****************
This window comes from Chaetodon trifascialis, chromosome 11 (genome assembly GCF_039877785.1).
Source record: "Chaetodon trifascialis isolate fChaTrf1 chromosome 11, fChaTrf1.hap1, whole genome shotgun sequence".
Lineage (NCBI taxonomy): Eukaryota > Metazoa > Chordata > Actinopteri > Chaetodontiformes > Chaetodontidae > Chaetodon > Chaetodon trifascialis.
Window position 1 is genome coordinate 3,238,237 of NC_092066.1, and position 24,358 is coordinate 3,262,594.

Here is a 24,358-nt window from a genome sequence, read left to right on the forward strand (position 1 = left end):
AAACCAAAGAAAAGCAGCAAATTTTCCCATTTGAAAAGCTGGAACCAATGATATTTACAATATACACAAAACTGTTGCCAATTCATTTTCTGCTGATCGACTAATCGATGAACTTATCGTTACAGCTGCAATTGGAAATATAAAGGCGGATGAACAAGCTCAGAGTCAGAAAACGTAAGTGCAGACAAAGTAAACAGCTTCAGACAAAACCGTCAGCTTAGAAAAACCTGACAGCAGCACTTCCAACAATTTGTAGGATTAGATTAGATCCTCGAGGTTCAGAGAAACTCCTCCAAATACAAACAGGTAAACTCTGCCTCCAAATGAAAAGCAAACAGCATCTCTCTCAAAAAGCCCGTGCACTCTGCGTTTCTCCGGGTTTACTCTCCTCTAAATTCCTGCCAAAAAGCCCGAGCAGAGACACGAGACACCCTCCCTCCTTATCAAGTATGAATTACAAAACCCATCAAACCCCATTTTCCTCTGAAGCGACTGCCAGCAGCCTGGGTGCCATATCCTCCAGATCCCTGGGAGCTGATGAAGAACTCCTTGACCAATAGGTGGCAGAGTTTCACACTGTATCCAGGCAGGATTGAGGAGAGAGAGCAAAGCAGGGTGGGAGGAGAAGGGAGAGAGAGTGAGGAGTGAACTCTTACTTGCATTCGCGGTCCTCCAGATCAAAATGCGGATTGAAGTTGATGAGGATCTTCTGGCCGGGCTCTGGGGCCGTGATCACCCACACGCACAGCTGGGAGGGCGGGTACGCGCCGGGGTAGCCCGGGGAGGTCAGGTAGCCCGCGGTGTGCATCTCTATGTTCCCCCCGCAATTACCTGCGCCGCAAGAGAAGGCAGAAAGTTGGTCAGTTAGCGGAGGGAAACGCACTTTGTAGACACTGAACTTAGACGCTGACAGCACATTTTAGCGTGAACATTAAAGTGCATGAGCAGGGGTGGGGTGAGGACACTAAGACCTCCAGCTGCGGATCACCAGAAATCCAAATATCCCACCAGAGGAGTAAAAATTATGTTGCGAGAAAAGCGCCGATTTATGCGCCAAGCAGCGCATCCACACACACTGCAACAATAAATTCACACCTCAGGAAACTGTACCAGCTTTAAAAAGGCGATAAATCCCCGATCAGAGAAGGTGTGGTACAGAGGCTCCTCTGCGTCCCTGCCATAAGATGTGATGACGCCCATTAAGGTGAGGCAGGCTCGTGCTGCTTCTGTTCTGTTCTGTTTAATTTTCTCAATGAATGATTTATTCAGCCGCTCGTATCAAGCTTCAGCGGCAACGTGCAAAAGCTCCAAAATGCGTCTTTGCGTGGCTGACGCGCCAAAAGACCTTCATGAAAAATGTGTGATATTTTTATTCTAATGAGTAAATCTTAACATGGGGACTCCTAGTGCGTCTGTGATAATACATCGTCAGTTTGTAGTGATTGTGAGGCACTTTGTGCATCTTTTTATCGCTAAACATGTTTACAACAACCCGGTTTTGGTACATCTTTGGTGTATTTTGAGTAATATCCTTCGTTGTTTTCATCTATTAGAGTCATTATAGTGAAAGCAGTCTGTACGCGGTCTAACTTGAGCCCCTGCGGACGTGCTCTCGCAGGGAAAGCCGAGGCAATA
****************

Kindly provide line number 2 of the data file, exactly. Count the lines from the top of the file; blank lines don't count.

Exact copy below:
Source record: "Chaetodon trifascialis isolate fChaTrf1 chromosome 11, fChaTrf1.hap1, whole genome shotgun sequence".